Scholars' Association News
Issue 39
July 2016

07/07


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Morpheus’ light
by Dr. Evangelia Chryssikou

At an event on therapeutic architecture that I jointly organised a few years ago as part of the Art4More Festival, I had the pleasure of welcoming Dr. Cornel Lustig, holder of the world patent for sleep medicine. In his talk Dr. Lustig called into doubt the treatment of light as a good which is related simply to functional needs, and on the contrary pointed out the complex nature of light as an element that needs to be handled with knowledge and responsibility ‘just like vitamins and medicines’ to use his exact words. That remark focuses our attention on how we design buildings and use light.

The field that deals with the impact of light is extensive indeed. It has particular importance in therapeutic architecture, given that the user’s body is more sensitive. Light’s relationship to sleep is one of the most characteristic examples where evidence-based design feeds human-oriented design.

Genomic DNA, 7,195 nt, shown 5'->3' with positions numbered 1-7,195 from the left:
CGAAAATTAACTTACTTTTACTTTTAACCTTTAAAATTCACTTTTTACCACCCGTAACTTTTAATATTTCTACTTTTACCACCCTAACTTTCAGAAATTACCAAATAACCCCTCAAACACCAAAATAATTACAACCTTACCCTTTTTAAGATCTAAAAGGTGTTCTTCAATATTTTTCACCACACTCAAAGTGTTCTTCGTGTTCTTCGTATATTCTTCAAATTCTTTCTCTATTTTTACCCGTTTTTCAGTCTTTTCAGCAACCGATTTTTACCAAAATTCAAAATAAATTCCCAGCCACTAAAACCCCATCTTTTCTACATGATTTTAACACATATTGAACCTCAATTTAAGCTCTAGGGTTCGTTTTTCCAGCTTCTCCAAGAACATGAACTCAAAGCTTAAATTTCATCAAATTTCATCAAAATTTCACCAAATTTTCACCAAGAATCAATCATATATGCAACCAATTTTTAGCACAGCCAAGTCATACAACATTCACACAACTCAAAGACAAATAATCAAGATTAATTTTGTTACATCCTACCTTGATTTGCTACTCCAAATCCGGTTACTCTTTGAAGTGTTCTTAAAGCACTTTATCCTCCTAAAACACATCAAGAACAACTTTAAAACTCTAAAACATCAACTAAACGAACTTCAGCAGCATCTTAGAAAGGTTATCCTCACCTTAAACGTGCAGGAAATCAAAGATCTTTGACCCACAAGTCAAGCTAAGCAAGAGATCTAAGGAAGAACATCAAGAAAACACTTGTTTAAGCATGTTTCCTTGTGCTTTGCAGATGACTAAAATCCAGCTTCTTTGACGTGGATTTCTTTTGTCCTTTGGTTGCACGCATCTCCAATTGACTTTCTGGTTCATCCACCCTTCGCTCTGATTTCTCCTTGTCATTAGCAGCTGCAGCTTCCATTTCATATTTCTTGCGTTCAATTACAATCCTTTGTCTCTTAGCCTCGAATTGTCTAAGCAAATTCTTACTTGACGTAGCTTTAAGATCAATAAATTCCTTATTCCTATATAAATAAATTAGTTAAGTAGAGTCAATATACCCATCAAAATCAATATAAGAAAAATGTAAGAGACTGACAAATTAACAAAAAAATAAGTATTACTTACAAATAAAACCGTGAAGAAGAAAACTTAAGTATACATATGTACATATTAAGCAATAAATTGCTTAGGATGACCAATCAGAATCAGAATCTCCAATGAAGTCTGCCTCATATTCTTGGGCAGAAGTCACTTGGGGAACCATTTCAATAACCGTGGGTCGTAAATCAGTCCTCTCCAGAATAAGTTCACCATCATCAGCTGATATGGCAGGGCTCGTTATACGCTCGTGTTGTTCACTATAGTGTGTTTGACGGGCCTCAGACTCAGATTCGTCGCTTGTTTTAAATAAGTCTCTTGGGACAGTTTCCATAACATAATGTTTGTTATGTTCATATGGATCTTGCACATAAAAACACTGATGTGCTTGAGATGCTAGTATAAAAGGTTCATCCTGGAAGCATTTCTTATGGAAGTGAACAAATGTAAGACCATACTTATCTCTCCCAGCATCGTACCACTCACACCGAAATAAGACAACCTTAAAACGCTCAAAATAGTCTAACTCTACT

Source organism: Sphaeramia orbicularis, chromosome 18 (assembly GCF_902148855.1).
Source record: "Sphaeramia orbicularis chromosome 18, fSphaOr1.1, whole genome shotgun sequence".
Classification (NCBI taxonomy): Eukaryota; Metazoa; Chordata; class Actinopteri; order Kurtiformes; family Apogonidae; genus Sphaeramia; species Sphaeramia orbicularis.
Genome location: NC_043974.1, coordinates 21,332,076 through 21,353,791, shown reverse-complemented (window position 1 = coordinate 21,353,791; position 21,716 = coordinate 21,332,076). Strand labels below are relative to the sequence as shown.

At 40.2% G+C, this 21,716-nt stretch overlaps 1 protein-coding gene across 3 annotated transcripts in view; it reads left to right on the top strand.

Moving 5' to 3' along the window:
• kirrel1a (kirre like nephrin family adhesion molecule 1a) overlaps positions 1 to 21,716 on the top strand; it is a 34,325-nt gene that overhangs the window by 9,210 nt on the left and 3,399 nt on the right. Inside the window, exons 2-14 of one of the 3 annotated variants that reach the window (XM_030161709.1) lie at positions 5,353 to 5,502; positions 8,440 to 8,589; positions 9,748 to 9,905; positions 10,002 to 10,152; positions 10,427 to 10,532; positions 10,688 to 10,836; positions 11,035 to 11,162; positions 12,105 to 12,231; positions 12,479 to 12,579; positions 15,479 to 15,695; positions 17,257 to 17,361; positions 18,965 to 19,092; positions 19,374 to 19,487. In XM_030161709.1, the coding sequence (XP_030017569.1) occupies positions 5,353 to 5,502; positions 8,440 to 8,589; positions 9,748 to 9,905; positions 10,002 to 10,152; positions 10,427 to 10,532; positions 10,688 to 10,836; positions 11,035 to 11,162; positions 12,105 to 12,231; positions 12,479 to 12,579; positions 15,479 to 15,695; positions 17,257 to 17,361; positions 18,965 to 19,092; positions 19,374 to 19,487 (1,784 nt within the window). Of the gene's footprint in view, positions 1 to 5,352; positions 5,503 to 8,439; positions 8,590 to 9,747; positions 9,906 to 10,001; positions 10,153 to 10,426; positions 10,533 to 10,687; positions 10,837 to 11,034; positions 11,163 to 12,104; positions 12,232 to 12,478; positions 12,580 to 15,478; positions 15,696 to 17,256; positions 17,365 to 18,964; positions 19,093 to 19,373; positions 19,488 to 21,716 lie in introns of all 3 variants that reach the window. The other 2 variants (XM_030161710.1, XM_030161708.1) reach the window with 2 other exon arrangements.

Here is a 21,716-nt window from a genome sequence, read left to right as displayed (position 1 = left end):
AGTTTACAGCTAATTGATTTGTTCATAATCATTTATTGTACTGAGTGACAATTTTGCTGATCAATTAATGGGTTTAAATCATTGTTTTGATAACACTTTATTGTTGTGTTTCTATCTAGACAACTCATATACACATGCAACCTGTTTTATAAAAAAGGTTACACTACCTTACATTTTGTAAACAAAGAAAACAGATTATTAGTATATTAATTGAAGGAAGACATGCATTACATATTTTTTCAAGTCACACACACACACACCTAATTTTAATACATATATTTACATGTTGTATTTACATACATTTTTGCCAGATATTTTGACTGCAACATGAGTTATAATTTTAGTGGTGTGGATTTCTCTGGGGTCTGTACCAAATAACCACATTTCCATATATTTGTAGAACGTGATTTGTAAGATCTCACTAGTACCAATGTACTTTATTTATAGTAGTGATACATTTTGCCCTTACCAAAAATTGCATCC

In 1981, John Zeisel’s book Inquiry by Design laid the foundations for correlating architecture to treatment, which then became well-established in the wider scientific community thanks to Roger Ulrich’s 1984 publication in the journal Science, bringing the architecture of health care facilities closer to therapeutic architecture, which is what we call it today. The roots of this correlation can be found in the shamanic practices of Asclepius, with the ancient Greek Asclepeion temples being considered examples of architecture with psychosocial therapeutic aspects to them. However, Dr. Lustig focuses on the symbolism of Ulrich’ contribution to the sector, taking the view that the publication per se in a ‘hardcore’ science journal, where one would not have expected to see architectural issues at that time, is a recognition of the sector in scientific disciplines outside of the anthropognostic sciences. What Ulrich discovered was that a window with a view of nature accelerated patient recovery after a surgical procedure, while also contributing to a reduction in the use of painkillers and made staff’s work easier, since patients were, if nothing else, more cooperative.